We call him Poppy and he had been eagerly anticipating the birth of our child, his second grandchild. It was a girl and he was beside himself with excitement. My father-in-law was already making the difficult decision of what to make his granddaughter, just what handcrafted treasure would be hers that she would take with her and cherish with our future grandchildren.
Poppy was looking forward to this little girl to be born in July only he died at the end of March. We were devastated along with disappointed. When I heard the news and after I consoled my boy for the time being, I held my baby in my arms, inside me, and let the grief overwhelm me. Not only for me but for her. She wouldn’t have Poppy’s teasing, or feel his hands around her ankles when he holds her on his shoulders. I won’t ever panic when he throws her in the air to catch her as she squeals. He wouldn’t be there for her blessing or baptism or wedding days. I wept. And then I set it all aside. I had a husband and son who needed me. And a baby girl, too.
Soon my boy showed the resilience little boys often do and my husband went into Man Mode men do in such emergencies while I went into Emergency Mama Mode. We all have our roles. We traveled for the funeral. The disappointment hanging in the air like humidity daring to burst at any moment. The usual emotions were there. The sadness and grief. Shock. My baby kept me warm. My boy kept me company. My husband kept me standing.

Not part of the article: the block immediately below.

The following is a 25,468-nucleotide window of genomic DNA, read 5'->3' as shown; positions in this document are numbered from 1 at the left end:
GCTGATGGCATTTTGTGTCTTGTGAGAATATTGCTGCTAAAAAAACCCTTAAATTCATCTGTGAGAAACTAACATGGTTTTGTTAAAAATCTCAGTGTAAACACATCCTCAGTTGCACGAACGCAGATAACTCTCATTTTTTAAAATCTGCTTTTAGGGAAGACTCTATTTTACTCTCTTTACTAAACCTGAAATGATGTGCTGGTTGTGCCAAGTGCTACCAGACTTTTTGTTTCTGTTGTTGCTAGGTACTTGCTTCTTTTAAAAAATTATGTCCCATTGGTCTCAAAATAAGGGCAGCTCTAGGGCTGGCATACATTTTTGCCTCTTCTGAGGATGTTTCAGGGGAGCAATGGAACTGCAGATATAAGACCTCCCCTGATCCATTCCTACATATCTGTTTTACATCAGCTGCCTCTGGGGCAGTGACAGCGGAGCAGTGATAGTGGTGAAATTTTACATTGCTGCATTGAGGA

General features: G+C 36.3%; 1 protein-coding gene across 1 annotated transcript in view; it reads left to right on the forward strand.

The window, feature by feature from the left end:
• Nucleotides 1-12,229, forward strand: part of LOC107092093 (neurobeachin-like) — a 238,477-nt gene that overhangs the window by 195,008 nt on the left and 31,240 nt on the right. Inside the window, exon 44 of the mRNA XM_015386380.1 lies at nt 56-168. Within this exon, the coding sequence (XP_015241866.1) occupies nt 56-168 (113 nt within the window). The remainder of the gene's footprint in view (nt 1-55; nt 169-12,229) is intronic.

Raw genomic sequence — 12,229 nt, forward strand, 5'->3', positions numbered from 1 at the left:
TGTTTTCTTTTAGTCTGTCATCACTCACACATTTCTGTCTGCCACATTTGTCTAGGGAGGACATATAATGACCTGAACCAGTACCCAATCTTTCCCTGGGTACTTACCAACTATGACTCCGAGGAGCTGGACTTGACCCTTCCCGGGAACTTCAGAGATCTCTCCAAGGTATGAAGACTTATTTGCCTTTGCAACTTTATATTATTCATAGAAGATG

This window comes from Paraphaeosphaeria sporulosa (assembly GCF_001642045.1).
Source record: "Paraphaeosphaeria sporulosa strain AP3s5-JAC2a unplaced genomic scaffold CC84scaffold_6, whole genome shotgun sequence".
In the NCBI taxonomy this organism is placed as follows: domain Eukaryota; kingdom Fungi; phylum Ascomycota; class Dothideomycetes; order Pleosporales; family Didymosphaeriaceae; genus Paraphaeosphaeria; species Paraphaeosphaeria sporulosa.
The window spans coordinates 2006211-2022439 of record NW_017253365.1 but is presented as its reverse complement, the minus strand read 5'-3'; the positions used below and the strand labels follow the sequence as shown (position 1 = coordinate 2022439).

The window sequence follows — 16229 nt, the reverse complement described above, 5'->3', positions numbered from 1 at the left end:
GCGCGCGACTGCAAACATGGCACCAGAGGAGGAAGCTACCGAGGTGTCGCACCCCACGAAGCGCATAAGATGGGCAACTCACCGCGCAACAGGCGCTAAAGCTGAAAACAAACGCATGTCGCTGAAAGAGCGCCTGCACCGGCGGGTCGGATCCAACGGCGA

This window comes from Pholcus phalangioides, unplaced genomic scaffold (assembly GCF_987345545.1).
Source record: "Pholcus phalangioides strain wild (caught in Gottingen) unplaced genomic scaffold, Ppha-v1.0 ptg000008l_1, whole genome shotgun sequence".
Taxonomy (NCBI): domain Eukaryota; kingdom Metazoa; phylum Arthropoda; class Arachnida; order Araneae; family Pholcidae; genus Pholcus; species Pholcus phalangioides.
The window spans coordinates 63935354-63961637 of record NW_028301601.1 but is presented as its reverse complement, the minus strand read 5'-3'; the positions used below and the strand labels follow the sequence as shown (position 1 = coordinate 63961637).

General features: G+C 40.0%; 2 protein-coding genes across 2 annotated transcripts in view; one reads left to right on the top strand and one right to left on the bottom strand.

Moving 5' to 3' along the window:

And yet there was a happiness, too. Poppy was so thrilled for the baby. His happiness was brimming. And I am so grateful that he had that happiness up until he died. While the disappointment and grief we have over his death is real, the very real joy and happiness we have over his life is also real. I feel strongly that he is every bit as aware of his granddaughter as he would have been in life.
Death is an inevitability. Ideally we would be able to pick and choose when it happens but we can’t do that unless we take it into our own hands. Even when that it is the case, grief is the other side of death’s coin. And just as Poppy handcrafted treasures for us to be used in our lives, we handcraft our own lives to be cherished by others. We are not meant to be hidden inside cedar chests or display cabinets, mourned after with constant tears of “what-ifs” and “what should have beens”. We are to be celebrated and enjoyed, even if we are missed. Celebration of life does not make a person missed any less. Celebration of life makes the person multi-dimensional still.
We are still disappointed Poppy is not here to experience the joys of his granddaughter. Her blessing day has come on gone. Her first Christmas is rapidly approaching. And he’s not here. And it’s sad. At the same time, though, these experiences will become opportunities for us to tell her about her Poppy. And he will become part of the celebration.